Highly Generic Schemas - A schema is like an aircraft: it can be designed for stability or maneuverability but not both.

By Rick Jelliffe
July 7, 2010

Developer Christophe Lauret recently commented: "A schema is like an aircraft: it can be designed for stability or maneuverability but not both." I recently have been trying a different method for designing intermediate schemas in publication chains. It is an exercise in taking the three-layer model for XML with Schematron to an extreme. The best name I can think of this is Highly Generic Schemas.

ODF and OOXML Translation: Working Draft 2 of ISO technical report out - Scorecard of translatability

By Rick Jelliffe
June 28, 2010

The gnomes of ISO (err, ISO/IEC JTC1 SC34 WG5) have released the ">second draft of their Technical Report comparing ODF and OOXML (PDF). It is up to 126 pages now, and much more fleshed out than the first draft. One...

Is ZIP in the public domain or not?

By Rick Jelliffe
June 22, 2010

What is the IP status of ZIP? This is a question of interest to standardizers and developers implementing standards, because so many new standards use ZIP. ODF and OOXML for example. Here is what the current PKWARE site says (with...

Understanding C#: XML Comments

By Andrew Stellman
June 14, 2010

As C# developers get more experienced, there are a lot of things they pick up along the way that are really useful and important to know, even if they aren't necessarily directly code-related. One of those topics is XML comments, and I've been surprised at how many developers -- even really experienced ones -- don't use them, or even know about them. They're really useful, and they can help you build better software, even if they don't actually change the way your programs behave.

Europe to force all 'significant market players' to provide information necessary for interoperability?

By Rick Jelliffe
June 12, 2010

Three news items caught my interest this week. all slightly related: Dr. Neelie Kroes has made a significant speech How to get more interoperability in Europe on practical steps on interoperability and standards. She presents this as building on the...

Ruby Schematron

By Rick Jelliffe
June 4, 2010

Francesco Lazzarino has a project up at RubyForge for a Ruby runner for ISO Schematron. (Open source: MIT/ Consortium License) Schematron is a small ISO-standard language for making assertions or reports about patterns in and between XML documents, typically using...

Australian Government procurement policy on Open Standard document formats - Open Source and Open Standards: Chicken and Egg or Apples and Oranges?

By Rick Jelliffe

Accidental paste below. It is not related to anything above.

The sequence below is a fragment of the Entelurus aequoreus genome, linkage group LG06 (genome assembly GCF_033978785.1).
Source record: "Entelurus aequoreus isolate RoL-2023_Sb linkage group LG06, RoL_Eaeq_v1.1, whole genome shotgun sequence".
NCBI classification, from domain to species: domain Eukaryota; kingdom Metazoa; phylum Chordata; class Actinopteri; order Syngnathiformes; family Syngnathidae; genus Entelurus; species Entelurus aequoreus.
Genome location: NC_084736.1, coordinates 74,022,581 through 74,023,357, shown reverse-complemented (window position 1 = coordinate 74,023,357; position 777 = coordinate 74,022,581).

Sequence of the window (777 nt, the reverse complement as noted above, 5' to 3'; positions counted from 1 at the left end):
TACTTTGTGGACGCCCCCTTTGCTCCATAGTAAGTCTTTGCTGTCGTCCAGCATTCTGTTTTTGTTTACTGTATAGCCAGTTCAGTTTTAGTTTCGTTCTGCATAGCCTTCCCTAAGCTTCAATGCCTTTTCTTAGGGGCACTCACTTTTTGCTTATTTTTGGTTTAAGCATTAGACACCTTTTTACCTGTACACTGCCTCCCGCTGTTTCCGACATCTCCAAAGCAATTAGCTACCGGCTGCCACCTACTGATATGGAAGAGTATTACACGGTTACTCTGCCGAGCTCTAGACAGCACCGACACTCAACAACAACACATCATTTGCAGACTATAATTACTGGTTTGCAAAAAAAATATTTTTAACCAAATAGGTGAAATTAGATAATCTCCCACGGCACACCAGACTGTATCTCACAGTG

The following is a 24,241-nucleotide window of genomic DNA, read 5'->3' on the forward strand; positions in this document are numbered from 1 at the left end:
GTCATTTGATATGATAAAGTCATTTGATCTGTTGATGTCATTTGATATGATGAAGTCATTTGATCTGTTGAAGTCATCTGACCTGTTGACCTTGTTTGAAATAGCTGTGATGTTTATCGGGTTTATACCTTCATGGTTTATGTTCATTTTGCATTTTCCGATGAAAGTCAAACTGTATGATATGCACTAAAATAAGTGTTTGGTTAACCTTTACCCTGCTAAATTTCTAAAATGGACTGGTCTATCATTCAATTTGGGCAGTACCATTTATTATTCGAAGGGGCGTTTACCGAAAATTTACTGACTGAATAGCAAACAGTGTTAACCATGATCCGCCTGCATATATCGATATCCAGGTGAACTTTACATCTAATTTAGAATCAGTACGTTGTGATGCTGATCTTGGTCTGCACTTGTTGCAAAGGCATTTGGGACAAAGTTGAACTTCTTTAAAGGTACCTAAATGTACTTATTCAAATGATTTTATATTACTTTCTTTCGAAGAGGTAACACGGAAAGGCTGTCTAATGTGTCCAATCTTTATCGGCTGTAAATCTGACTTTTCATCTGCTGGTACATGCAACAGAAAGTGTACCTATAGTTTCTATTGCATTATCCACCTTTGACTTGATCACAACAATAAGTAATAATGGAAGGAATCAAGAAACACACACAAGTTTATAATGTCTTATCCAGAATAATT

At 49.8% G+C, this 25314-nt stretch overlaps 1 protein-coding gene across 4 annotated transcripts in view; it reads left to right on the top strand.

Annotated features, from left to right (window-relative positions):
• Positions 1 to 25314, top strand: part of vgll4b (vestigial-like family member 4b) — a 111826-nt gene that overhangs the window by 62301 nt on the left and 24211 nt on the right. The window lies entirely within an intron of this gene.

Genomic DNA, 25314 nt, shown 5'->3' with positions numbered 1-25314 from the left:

June 2, 2010

Over the last few years I have linked to various national government policies on Open Source software and procurement policies. But I see I omitted us in Australia. So here is what I can find, from 2005: Guide to Open...

Four short links: 1 June 2010

By Nat Torkington
June 1, 2010

XML in Legislature/Parliament Environments (Sean McGrath) -- quite detailed background on the use of XML in legislation drafting systems, and the problems caused by convention in that world--page/line number citations, in particular. (Quick gloat: NZ's legislature management system is kick-ass, and soon we'll switch from print authoritative to digital authoritative) Large-Scale Social Media Analysis with Hadoop -- In this...

EGovernment at the Legislature - From Emerald Isle to Emerald Slippers

By Rick Jelliffe
May 29, 2010

Sean McGrath is writing a series around the design issues for KLISS (Kansas Legislative Information Services System) which his company is doing.

7 reasons to write in ActionScript

By Jeffry Houser
May 26, 2010

There seemed to be some disagreement about my previous post on InsideRIA about moving your Flex Components from MXML to an ActionScript only base. The article was intended to teach readers about the Flex Component lifecycle; but backed into...

Miguel de Icaza: we can't blame third parties for our failures

By Rick Jelliffe
May 5, 2010

I wish I did not agree with Miguel de Icaza's blog from last month The Right Spirit. I interpret him as not meaning "you should" when he says "we should": I think he is not being dogmatic. Here are some...

Tim O'Reilly State of the Internet Operating System - The consumers are restless

By Rick Jelliffe
May 4, 2010

I usually don't link to posts here at (which kindly hosts this blog), but Tim O'Reilly has a strong pair of articles out: The State of the Internet Operating System in two parts: Part 1 and Handicapping the Internet...


By Rick Jelliffe
May 4, 2010

It strikes me that harmonization of XML standards (i.e. where you have different XML standards covering much the same ground and you want a workable strategy for converging them) needs to be as much concerned with granularity issues as it...

Mock the Web Service

By Phlip Plumlee
May 4, 2010

This post shows how to write a web service using Test-Driven Development. Our source code example is the exemplary active_merchant contribution to Ruby on Rails. It reveals how developer tests can correctly attack remote web services. Programmers writing clients (or servers) for any kind of web service should use these techniques. My next post will extend this one into the Abstract Test Pattern.

Getting started with the SplitViewController on the iPad

By Elisabeth Robson
April 23, 2010

In this screencast, I show you how to build a simple iPad app using the new SplitViewController. As we build the app, you'll learn the basics of creating a SplitViewController-based app, and how to implement a simple XML reader to read an XML feed, display a list of article titles and load an article into the detail view when its title is tapped in the list.

1 to 50 of 336 Next
The Watering Hole